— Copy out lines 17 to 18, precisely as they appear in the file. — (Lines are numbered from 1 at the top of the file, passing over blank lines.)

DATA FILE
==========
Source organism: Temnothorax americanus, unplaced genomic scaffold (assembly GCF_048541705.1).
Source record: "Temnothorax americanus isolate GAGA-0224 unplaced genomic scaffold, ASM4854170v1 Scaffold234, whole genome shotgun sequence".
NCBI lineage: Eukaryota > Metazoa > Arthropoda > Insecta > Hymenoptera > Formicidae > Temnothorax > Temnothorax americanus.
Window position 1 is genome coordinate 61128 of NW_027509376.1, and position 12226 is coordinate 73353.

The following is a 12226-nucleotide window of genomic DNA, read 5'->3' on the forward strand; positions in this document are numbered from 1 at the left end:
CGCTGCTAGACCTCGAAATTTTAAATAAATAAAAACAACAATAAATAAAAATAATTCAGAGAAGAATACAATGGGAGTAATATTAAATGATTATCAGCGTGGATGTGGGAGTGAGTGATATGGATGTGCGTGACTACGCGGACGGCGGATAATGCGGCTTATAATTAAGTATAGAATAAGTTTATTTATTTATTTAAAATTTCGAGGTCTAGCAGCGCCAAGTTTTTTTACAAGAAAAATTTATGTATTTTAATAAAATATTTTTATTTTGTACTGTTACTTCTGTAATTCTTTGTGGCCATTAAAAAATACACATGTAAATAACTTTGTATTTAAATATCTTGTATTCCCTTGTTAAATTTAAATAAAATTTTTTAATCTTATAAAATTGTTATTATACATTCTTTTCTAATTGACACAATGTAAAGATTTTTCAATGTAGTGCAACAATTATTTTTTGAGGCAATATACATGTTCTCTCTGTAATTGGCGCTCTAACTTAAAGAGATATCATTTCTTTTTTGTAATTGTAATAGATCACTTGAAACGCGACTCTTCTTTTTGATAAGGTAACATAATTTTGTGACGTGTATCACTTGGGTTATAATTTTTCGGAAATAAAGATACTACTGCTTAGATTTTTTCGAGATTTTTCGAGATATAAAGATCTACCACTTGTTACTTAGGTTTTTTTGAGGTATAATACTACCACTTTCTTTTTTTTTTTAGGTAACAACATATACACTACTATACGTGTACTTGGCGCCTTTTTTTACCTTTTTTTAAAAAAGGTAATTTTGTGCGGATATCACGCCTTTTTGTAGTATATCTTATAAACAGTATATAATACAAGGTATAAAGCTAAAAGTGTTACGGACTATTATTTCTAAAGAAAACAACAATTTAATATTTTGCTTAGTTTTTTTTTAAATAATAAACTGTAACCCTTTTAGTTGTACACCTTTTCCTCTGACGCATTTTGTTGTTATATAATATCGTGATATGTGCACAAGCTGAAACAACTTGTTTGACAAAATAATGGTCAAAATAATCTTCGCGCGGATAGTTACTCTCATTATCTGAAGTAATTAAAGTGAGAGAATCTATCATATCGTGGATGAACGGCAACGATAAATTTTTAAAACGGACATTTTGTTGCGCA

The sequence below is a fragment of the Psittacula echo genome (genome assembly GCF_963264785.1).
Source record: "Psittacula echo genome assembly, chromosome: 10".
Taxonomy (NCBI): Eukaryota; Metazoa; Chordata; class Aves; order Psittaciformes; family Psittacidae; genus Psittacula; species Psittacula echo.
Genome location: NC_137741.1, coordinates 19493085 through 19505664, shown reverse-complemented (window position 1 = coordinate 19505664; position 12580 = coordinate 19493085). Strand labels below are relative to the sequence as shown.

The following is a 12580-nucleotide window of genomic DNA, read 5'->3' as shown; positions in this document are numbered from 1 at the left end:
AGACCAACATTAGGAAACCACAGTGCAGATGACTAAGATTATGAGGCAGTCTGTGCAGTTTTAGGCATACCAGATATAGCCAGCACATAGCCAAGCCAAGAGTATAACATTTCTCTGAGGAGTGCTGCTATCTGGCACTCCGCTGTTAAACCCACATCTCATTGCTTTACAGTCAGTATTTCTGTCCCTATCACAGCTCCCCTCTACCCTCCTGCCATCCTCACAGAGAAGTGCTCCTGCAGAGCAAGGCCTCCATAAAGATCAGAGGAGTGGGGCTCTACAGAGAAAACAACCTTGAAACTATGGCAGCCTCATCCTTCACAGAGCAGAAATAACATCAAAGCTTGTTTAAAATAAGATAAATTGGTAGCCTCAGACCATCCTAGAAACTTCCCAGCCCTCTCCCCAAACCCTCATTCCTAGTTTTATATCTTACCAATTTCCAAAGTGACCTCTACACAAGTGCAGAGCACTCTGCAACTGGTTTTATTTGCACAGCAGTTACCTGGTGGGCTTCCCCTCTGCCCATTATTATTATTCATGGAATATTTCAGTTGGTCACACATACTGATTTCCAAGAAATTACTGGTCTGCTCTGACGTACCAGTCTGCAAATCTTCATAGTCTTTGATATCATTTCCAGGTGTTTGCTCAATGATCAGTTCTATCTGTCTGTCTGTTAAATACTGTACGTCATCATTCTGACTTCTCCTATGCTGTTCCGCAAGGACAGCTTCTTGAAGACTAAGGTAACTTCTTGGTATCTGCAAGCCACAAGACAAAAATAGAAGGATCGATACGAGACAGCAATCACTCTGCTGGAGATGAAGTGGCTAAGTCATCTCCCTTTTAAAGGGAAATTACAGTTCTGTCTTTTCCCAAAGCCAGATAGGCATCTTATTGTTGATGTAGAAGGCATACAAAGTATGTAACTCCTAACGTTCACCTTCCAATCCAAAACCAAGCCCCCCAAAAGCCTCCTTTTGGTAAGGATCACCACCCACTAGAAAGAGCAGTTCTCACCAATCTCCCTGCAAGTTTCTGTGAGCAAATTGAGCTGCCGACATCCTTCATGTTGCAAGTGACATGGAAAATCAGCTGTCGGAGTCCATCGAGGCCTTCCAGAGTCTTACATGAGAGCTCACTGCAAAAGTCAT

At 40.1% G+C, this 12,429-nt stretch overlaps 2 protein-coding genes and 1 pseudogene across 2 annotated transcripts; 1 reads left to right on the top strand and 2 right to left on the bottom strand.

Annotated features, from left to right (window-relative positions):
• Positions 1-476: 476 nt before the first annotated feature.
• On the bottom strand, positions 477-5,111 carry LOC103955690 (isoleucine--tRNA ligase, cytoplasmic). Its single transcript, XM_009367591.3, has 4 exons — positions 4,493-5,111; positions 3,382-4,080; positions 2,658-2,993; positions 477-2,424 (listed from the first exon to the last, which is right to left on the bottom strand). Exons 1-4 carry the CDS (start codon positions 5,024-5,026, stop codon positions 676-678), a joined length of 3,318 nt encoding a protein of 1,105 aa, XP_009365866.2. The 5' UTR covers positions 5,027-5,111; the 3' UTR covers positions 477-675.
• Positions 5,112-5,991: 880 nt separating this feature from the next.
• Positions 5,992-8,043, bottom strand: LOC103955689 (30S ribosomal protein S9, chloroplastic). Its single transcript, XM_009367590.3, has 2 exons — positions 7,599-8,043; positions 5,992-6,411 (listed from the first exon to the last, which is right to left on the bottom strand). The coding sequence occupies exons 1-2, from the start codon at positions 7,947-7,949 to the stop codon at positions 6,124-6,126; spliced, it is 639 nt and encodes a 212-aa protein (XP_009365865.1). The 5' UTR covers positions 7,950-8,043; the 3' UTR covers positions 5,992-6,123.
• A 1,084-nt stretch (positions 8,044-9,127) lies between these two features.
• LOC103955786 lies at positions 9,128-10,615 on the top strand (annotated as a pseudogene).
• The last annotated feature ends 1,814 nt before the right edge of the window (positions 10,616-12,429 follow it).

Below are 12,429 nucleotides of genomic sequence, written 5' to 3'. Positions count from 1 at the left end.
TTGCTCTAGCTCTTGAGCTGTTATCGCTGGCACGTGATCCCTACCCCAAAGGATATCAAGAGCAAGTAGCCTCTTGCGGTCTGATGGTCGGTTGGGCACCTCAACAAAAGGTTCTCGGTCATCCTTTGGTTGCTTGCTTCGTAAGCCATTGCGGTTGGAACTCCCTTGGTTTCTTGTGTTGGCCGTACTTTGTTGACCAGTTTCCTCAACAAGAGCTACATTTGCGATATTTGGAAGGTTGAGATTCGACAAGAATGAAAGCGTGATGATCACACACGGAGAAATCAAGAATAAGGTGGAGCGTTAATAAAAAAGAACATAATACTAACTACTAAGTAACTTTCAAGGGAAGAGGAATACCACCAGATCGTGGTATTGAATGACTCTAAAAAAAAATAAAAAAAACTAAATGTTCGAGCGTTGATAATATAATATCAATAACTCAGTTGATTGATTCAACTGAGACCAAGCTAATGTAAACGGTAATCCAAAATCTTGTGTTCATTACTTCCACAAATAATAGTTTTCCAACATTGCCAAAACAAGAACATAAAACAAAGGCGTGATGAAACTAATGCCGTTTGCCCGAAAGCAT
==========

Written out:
• Positions 5,112-5,991: 880 nt separating this feature from the next.
• Positions 5,992-8,043, bottom strand: LOC103955689 (30S ribosomal protein S9, chloroplastic). Its single transcript, XM_009367590.3, has 2 exons — positions 7,599-8,043; positions 5,992-6,411 (listed from the first exon to the last, which is right to left on the bottom strand). The coding sequence occupies exons 1-2, from the start codon at positions 7,947-7,949 to the stop codon at positions 6,124-6,126; spliced, it is 639 nt and encodes a 212-aa protein (XP_009365865.1). The 5' UTR covers positions 7,950-8,043; the 3' UTR covers positions 5,992-6,123.